The extant complex of temples at Baalbek dates from the late first century BCE until the second century CE. The site seems to have been initially dedicated to the Phoenician Triad of Baal-Shamash, Anta and Alyn. This was later Romanised and the local deities were then venerated in the guise of their Roman counterparts Jupiter, Venus and Mercury. The site was considered a provocation to Christians and both Constantine and Theodosius were said to have built basilicas within the temples, but no evidence of Christianity is extant today.

Creator: Emma Loosley
Date of Visit: March 1997
Contributor: Emma Loosley
Rights: Metadata and all media released under Creative CommonsCreative Commons BY-NC-SA unless otherwise indicated
Type: Architecture

Bethlehem

Bethlehem in the West Bank is situated roughly 8km to the south of Jerusalem. It is described in the Old Testament as the burial place of Rachel, the wife of Jacob and mother to two of his sons, who died a short distance from the town. It is believed to be the birthplace of King David, who was also anointed as the King of Israel by the Prophet Samuel there. Since the second century, a cave within the town has been venerated as the site of Christ’s birth. This site was enshrined by a church in the fourth century and has undergone numerous remodelling programmes throughout its history. Unfortunately the modern town has been extensively built upon and so very little evidence from the Late Antique period remains.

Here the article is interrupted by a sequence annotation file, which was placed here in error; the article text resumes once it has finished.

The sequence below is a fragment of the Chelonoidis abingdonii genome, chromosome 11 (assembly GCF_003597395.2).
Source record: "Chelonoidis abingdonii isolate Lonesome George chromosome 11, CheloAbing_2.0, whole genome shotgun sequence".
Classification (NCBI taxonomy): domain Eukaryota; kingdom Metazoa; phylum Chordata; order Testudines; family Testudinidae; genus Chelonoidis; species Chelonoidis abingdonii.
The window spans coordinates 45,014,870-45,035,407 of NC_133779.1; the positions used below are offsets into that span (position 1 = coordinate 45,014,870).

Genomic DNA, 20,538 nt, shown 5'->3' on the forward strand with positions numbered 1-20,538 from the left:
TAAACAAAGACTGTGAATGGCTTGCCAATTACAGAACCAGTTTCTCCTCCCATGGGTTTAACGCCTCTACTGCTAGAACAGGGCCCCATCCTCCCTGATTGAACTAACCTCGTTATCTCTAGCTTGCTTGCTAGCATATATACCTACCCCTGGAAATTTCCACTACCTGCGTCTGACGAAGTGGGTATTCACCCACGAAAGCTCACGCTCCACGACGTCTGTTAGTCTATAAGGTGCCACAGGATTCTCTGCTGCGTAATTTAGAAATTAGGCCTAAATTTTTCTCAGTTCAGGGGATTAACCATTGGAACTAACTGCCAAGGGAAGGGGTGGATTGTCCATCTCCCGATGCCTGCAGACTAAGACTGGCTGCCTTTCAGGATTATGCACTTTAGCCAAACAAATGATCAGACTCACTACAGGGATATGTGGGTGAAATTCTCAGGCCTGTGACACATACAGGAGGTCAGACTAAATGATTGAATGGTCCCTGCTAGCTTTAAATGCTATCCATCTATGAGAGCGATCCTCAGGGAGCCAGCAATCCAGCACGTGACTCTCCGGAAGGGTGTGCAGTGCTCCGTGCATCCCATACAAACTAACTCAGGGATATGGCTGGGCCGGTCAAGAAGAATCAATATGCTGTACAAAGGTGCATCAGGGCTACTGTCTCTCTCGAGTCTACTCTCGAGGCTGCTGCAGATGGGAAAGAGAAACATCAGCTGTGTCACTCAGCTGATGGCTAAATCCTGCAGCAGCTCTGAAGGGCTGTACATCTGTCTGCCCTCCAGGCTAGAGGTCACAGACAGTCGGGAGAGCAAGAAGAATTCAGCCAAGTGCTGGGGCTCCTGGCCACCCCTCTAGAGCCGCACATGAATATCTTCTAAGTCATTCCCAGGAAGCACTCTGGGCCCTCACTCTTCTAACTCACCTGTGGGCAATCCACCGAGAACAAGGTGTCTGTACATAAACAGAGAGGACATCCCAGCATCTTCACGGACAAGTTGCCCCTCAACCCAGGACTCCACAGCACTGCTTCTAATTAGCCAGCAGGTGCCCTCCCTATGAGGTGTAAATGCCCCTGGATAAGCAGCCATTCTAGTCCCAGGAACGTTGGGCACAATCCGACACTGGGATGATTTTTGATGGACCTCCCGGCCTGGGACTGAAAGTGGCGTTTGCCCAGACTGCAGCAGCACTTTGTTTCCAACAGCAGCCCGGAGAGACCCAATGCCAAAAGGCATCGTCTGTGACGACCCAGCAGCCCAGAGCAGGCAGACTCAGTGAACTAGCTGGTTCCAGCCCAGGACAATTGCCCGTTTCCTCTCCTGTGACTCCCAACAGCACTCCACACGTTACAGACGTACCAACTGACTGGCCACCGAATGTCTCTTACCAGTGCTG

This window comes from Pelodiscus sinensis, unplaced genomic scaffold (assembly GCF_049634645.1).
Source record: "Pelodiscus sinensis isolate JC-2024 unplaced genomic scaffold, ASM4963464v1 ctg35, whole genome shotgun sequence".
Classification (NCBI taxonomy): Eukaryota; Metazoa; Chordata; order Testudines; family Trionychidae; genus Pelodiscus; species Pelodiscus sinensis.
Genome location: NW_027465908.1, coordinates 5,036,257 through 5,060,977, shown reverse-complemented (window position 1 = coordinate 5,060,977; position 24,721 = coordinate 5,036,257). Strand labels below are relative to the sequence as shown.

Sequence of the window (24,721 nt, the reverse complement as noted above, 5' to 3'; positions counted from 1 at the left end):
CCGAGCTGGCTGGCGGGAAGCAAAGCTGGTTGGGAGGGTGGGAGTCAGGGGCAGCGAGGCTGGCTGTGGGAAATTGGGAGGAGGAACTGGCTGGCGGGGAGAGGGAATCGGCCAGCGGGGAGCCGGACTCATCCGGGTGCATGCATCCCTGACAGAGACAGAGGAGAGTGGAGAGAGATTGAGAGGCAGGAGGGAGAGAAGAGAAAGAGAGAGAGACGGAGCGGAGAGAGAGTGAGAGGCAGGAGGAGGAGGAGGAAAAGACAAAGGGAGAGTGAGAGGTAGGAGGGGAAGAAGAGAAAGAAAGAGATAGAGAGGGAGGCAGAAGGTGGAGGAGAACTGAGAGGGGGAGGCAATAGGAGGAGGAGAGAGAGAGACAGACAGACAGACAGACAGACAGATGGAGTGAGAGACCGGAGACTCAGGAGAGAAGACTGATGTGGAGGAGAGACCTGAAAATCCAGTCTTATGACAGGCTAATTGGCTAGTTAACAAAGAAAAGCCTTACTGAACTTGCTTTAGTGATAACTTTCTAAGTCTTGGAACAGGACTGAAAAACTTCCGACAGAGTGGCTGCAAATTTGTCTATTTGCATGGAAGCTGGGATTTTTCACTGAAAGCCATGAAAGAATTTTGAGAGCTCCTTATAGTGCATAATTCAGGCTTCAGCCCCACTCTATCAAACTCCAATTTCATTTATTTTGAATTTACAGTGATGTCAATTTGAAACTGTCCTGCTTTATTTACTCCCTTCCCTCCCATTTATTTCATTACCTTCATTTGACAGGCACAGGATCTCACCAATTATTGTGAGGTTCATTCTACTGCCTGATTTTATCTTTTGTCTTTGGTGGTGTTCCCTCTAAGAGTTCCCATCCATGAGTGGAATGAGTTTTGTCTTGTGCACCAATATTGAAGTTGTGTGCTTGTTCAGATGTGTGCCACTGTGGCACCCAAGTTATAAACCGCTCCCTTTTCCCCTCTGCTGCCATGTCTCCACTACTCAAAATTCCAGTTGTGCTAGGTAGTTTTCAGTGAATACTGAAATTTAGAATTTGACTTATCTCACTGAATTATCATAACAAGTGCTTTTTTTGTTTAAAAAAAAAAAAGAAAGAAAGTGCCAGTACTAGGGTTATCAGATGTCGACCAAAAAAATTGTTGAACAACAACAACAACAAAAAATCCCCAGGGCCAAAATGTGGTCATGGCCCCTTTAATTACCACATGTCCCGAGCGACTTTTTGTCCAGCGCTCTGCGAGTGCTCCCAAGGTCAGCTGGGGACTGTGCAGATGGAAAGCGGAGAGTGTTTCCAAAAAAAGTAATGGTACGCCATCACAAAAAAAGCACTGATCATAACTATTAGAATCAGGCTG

Creator: Lucy O'Connor
Date of Visit: 1st July to 8th August 2013
Contributor: Lucy O'Connor
Rights: Metadata and all media released under Creative CommonsCreative Commons BY-NC-SA unless otherwise indicated
Type: Architecture

Bosra

Bosra lies to the south of Syria near the Jordanian border. The city is built from the local black basalt giving it a stronger and more brooding appearance than the northern limestone constructions, not least because the hard stone does not lend itself to extensive decorative elements. The city served as an important trading centre that linked Damascus with the cities of the Decapolis, Palestine and Arabia. It figures in the life of the Prophet Mohammad, as he is said to have had discussions with a monk named Bahira, who was a member of the Church of the East, in the city when he led caravans for his first wife, Khadija.